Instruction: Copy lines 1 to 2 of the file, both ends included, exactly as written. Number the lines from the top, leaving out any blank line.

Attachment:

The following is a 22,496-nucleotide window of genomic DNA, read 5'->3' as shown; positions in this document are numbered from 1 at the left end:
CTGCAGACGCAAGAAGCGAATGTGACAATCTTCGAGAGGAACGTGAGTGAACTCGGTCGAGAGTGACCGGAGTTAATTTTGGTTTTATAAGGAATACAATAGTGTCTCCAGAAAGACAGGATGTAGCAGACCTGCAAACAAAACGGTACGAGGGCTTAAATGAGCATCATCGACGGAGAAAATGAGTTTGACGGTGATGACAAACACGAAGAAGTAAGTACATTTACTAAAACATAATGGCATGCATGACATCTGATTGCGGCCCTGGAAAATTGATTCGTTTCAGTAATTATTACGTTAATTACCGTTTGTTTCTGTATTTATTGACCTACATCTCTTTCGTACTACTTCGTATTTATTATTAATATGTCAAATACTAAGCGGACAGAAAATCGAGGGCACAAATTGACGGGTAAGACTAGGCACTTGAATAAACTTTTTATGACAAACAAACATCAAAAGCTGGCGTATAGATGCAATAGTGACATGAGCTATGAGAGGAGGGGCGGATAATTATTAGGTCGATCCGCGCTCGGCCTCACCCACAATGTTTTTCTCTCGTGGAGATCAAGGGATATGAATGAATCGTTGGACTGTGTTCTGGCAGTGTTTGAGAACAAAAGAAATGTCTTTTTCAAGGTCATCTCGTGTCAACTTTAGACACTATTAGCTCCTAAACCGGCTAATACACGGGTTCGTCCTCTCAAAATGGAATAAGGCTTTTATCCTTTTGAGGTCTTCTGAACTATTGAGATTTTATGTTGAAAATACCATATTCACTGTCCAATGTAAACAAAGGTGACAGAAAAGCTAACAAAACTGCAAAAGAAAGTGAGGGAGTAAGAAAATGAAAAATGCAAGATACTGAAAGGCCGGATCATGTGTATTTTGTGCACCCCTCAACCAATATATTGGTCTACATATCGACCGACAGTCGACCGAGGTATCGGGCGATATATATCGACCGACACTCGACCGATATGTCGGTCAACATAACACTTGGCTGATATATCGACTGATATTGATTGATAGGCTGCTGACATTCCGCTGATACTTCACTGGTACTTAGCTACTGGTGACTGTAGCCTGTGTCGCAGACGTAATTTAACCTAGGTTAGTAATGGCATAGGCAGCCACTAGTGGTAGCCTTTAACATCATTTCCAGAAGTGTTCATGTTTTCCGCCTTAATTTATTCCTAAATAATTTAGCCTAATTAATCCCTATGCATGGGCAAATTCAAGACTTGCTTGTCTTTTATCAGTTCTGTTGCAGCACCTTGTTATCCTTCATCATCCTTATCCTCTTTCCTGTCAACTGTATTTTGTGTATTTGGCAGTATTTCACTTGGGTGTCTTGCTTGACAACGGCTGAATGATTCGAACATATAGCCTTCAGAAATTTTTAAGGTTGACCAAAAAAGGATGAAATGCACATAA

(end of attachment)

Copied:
The following is a 22,496-nucleotide window of genomic DNA, read 5'->3' as shown; positions in this document are numbered from 1 at the left end:
CTGCAGACGCAAGAAGCGAATGTGACAATCTTCGAGAGGAACGTGAGTGAACTCGGTCGAGAGTGACCGGAGTTAATTTTGGTTTTATAAGGAATACAATAGTGTCTCCAGAAAGACAGGATGTAGCAGACCTGCAAACAAAACGGTACGAGGGCTTAAATGAGCATCATCGACGGAGAAAATGAGTTTGACGGTGATGACAAACACGAAGAAGTAAGTACATTTACTAAAACATAATGGCATGCATGACATCTGATTGCGGCCCTGGAAAATTGATTCGTTTCAGTAATTATTACGTTAATTACCGTTTGTTTCTGTATTTATTGACCTACATCTCTTTCGTACTACTTCGTATTTATTATTAATATGTCAAATACTAAGCGGACAGAAAATCGAGGGCACAAATTGACGGGTAAGACTAGGCACTTGAATAAACTTTTTATGACAAACAAACATCAAAAGCTGGCGTATAGATGCAATAGTGACATGAGCTATGAGAGGAGGGGCGGATAATTATTAGGTCGATCCGCGCTCGGCCTCACCCACAATGTTTTTCTCTCGTGGAGATCAAGGGATATGAATGAATCGTTGGACTGTGTTCTGGCAGTGTTTGAGAACAAAAGAAATGTCTTTTTCAAGGTCATCTCGTGTCAACTTTAGACACTATTAGCTCCTAAACCGGCTAATACACGGGTTCGTCCTCTCAAAATGGAATAAGGCTTTTATCCTTTTGAGGTCTTCTGAACTATTGAGATTTTATGTTGAAAATACCATATTCACTGTCCAATGTAAACAAAGGTGACAGAAAAGCTAACAAAACTGCAAAAGAAAGTGAGGGAGTAAGAAAATGAAAAATGCAAGATACTGAAAGGCCGGATCATGTGTATTTTGTGCACCCCTCAACCAATATATTGGTCTACATATCGACCGACAGTCGACCGAGGTATCGGGCGATATATATCGACCGACACTCGACCGATATGTCGGTCAACATAACACTTGGCTGATATATCGACTGATATTGATTGATAGGCTGCTGACATTCCGCTGATACTTCACTGGTACTTAGCTACTGGTGACTGTAGCCTGTGTCGCAGACGTAATTTAACCTAGGTTAGTAATGGCATAGGCAGCCACTAGTGGTAGCCTTTAACATCATTTCCAGAAGTGTTCATGTTTTCCGCCTTAATTTATTCCTAAATAATTTAGCCTAATTAATCCCTATGCATGGGCAAATTCAAGACTTGCTTGTCTTTTATCAGTTCTGTTGCAGCACCTTGTTATCCTTCATCATCCTTATCCTCTTTCCTGTCAACTGTATTTTGTGTATTTGGCAGTATTTCACTTGGGTGTCTTGCTTGACAACGGCTGAATGATTCGAACATATAGCCTTCAGAAATTTTTAAGGTTGACCAAAAAAGGATGAAATGCACATAA